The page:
Cardy Calls on Gallant to Announce Plans, not Reviews

FREDERICTON – NDP Leader Dominic Cardy calls on Liberals to be open about where they will find $250 million in savings.

“Mr. Gallant has gotten an endorsement from Paul Martin, who did not tell voters in 1993 that a Liberal government would embark on wide sweeping cuts,” Cardy said. “If Mr. Gallant knows this review is going to save $250 million, then he should be able to give us the exact numbers. Without the exact numbers how will voters know there will not be more cuts or none at all? Will front-line service jobs be lost? Will cuts be downloaded onto municipalities like the Martin cuts were?

“We have to balance the books but also we have to be clear with New Brunswickers about how it will be done,” Cardy said. “My party has identified more than $300 million in inefficiencies. We will be transparent with voters on where those cuts will be.”

NDP calls for Liberals to take clear stand on shale gas

FREDERICTON – The following is a statement by NDP Leader Dominic Cardy on the many positions of the Liberal party on shale gas.

“Mr. Gallant and his Liberal party need to be honest with the voters when it comes to shale gas. The Liberals who signed the shale gas leases under the previous government are the same Liberals who ran Brian Gallant’s leadership campaign. How can the people of New Brunswick trust Mr. Gallant when he says he will say no to shale gas?”

“The NDP is the only party with a comprehensive policy when it comes to natural resource development. We would submit every natural resource project to a two test rule to determine whether it is safe and profitable.”

The first test would be administered by an independent Environmental Protection Agency, with the costs of the test to be borne by the industry. The agency will decide whether the industry is capable of safe operation, with safety including impacts on human health and the environment, and, if the answer to that question is yes, what requirements the industry will need to meet. If the EPA decides the industry is unsafe the proposal will be rejected.

If the industry’s proposal passes the first test then the costs of implementing the list of conditions set by the EPA would be established by the Department of Finance. A provincial royalty rate would be established above any costs to be borne by the province or industry. If the final price makes the project financially unviable then the industry would not go ahead. The industry would then have to decide if it is ready to bear the cost of safe operations that benefit New Brunswick.

“The government has not proven shale gas meets these two tests. A new NDP government would base natural resource projects on the best interests of New Brunswick and not on the Liberal backroom boys.”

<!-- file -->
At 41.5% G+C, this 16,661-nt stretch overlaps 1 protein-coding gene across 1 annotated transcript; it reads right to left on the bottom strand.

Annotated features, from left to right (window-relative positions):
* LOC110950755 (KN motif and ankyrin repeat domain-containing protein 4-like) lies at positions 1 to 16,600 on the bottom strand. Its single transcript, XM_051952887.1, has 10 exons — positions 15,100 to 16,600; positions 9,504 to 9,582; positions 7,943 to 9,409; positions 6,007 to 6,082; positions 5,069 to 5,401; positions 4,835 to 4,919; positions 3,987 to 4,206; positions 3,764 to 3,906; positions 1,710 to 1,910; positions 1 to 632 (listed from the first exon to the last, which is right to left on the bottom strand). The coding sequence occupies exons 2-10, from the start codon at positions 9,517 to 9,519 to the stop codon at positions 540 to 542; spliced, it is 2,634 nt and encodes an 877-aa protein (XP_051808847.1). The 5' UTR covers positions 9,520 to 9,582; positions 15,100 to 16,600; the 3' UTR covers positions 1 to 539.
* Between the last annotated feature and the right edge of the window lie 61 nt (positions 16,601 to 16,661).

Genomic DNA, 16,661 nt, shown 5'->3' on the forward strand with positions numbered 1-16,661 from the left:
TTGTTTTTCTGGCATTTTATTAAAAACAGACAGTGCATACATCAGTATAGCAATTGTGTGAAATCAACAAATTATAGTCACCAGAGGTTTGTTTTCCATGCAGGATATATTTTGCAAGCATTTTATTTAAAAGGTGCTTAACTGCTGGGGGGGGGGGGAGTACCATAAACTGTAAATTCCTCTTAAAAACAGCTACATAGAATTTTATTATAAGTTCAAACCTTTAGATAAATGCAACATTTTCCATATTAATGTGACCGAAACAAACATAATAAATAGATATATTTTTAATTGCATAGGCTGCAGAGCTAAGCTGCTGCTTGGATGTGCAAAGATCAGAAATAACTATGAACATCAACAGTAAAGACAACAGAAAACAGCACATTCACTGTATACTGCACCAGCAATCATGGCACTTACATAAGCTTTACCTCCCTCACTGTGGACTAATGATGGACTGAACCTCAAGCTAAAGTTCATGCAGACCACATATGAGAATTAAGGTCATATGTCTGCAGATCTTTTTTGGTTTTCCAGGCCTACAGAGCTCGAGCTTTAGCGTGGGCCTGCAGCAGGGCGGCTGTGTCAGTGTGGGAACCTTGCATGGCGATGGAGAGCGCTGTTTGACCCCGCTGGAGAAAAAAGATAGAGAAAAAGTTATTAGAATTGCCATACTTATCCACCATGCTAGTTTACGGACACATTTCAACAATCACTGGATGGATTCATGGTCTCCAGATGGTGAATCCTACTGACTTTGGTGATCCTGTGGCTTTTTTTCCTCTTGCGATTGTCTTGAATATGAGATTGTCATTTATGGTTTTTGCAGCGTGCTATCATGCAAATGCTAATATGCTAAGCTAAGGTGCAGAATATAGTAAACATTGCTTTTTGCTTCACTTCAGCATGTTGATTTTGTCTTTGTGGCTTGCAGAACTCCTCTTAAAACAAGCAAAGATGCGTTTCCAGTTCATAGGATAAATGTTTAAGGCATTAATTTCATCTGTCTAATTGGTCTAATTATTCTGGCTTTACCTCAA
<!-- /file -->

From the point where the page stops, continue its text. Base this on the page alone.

NDP Calls for Chronic Disease Designation for Arthritis

FREDERICTON – The New Brunswick NDP is calling for Arthritis to be officially designated as a chronic disease. NDP Fredericton North candidate Brian Duplessis says this is long overdue given the sheer number of people affected by Arthritis in New Brunswick.

“There are more than 125,000 New Brunswickers who have been diagnosed with a form of Arthritis,” Duplessis said. “By giving it chronic disease designation, it will lead to better awareness and training for family physicians which will ultimately lead to earlier diagnosis and better treatment.”

Currently, New Brunswick only recognizes two chronic diseases – chronic obstructive pulmonary disease (COPD) and diabetes. Alberta, British Columbia, Ontario and Newfoundland have already designated Arthritis as a chronic disease. Nova Scotia will officially designate Arthritis as a chronic disease in the coming weeks.

Duplessis believes this is not just a healthcare issue but is also an economic issue for New Brunswick. Arthritis costs the province almost $750 million each year. This includes $297 million in direct healthcare costs and another $445 million in lost labour productivity and disability costs.

“We need to take action now to do what we can help those with this disease and reduce costs to our healthcare system,” Duplessis said.

Happy Acadian Day

On this 2014 National Acadian Day, I would like to wish all Acadians from across New Brunswick and around the world, a day filled with activities, pride and emotions.

Since I have been the leader of the New Brunswick NDP, I have become better acquainted with the Acadian culture. I now have a better understanding of the challenges you are facing. I know as well that despite your heavy past and despite your present challenges, you have a collective strength that goes beyond New Brunswick borders; an artistic, cultural and institutional strength that we are all proud of.